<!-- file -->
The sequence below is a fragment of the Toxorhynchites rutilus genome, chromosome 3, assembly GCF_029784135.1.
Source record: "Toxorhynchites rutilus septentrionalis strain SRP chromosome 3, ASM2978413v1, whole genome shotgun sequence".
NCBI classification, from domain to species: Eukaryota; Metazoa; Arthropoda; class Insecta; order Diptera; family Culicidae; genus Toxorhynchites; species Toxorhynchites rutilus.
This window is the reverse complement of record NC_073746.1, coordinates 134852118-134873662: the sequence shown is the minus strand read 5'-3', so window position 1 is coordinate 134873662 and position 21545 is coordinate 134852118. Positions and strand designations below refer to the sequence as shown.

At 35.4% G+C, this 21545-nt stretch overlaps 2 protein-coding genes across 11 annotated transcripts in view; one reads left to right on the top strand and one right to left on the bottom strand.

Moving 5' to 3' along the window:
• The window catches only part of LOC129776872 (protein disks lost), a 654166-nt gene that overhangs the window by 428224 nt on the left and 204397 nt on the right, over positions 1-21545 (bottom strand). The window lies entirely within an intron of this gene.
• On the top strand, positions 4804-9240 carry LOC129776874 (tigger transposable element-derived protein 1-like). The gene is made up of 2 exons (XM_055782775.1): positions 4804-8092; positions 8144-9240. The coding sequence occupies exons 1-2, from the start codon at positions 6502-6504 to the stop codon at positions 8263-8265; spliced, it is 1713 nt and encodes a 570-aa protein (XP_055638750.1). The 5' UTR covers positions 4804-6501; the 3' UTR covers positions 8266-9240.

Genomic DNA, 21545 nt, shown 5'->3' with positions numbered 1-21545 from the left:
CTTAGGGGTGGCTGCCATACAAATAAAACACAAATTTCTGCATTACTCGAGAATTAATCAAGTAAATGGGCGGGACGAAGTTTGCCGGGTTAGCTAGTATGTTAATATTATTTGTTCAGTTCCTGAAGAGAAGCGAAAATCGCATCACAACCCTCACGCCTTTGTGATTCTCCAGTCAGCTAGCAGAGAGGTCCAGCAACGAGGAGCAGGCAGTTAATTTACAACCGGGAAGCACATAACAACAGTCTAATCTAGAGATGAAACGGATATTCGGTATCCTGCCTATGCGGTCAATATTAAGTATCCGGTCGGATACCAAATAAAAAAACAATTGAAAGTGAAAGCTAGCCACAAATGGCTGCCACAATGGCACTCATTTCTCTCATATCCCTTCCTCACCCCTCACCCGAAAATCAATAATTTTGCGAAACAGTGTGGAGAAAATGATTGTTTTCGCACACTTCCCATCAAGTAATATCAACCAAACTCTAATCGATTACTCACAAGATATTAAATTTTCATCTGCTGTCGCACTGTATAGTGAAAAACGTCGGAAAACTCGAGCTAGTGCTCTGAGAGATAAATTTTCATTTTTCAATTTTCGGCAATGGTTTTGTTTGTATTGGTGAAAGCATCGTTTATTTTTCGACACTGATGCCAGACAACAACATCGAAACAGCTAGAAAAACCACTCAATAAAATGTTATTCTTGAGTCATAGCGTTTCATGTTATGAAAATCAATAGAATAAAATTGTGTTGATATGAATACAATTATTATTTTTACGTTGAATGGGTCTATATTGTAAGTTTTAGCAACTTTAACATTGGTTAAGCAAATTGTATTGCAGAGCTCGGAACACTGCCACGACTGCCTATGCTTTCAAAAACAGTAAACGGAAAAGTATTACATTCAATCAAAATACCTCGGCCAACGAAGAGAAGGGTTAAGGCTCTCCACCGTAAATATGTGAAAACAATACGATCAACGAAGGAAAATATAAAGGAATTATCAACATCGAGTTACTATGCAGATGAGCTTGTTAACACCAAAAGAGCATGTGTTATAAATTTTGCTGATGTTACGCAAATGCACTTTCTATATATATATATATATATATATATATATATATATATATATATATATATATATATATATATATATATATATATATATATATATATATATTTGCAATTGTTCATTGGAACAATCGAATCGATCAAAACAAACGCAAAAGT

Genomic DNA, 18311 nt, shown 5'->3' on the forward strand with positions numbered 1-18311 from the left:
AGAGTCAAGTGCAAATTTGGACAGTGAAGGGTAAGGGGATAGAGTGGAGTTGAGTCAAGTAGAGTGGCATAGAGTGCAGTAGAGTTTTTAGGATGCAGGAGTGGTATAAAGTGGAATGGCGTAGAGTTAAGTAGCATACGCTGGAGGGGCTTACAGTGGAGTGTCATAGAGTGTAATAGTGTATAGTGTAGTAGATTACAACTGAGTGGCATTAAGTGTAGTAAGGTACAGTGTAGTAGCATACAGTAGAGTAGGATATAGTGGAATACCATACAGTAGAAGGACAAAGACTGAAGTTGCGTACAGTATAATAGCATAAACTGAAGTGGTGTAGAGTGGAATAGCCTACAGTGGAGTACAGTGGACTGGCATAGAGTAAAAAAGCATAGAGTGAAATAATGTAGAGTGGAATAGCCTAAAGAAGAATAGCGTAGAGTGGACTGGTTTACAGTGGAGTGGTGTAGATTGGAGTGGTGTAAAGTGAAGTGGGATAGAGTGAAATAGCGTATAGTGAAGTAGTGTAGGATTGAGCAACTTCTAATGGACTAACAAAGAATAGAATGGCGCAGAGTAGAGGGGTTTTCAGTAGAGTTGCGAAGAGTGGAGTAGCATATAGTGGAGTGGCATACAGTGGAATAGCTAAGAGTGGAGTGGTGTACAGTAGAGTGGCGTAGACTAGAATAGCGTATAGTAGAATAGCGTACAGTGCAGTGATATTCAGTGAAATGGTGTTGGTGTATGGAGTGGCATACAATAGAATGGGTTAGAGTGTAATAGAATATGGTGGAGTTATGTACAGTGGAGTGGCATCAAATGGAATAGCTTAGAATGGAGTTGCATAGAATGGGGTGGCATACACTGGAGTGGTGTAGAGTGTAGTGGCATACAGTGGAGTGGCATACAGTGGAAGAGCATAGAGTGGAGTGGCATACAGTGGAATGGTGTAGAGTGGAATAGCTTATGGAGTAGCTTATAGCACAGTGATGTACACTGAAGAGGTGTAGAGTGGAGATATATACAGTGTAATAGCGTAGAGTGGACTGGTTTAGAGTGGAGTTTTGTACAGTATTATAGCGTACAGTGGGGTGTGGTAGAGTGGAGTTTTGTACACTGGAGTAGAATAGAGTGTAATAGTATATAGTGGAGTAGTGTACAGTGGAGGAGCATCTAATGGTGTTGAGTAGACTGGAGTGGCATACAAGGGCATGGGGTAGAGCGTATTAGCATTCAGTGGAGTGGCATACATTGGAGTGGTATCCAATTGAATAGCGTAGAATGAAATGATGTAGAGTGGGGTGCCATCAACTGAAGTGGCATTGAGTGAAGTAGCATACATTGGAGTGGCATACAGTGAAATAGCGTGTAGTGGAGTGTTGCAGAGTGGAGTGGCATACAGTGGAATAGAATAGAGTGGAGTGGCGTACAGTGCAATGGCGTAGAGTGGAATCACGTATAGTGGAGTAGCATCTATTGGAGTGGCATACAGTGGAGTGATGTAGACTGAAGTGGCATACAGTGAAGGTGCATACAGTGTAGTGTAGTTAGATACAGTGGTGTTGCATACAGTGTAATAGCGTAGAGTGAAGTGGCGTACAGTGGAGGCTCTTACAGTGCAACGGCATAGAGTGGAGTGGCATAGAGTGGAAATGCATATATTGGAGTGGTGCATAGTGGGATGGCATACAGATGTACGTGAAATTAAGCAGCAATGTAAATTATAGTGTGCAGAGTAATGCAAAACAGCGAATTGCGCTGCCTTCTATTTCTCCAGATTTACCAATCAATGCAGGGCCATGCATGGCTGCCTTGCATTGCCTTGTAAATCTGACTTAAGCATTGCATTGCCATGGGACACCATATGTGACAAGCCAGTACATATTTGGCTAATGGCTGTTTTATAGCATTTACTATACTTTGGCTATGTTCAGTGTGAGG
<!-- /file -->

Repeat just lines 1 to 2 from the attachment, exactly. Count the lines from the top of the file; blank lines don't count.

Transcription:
The sequence below is a fragment of the Toxorhynchites rutilus genome, chromosome 3, assembly GCF_029784135.1.
Source record: "Toxorhynchites rutilus septentrionalis strain SRP chromosome 3, ASM2978413v1, whole genome shotgun sequence".